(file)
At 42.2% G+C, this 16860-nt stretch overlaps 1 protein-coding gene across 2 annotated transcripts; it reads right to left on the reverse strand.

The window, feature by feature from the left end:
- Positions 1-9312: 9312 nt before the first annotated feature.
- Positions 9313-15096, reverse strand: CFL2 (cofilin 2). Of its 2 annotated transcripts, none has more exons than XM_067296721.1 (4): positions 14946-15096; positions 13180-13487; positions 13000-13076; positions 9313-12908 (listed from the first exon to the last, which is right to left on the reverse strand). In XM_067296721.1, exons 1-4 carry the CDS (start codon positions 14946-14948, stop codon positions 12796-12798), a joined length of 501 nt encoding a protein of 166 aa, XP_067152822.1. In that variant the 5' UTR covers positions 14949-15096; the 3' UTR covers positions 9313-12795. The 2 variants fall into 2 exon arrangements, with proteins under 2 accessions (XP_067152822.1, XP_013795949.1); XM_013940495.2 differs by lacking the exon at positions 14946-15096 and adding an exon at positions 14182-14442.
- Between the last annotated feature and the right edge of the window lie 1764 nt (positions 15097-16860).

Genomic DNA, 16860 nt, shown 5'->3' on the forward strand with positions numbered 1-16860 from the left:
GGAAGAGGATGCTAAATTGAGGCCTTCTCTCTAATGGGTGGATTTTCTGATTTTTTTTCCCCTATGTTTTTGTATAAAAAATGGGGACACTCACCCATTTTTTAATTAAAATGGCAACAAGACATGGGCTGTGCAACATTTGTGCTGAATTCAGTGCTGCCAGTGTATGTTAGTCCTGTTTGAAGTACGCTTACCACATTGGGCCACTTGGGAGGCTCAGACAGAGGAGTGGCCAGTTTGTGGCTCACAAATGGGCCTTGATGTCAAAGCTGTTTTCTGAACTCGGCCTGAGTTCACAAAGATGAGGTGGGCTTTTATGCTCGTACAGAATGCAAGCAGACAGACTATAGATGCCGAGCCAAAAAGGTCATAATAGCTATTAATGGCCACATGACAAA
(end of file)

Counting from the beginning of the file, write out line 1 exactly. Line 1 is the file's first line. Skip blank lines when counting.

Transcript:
At 42.2% G+C, this 16860-nt stretch overlaps 1 protein-coding gene across 2 annotated transcripts; it reads right to left on the reverse strand.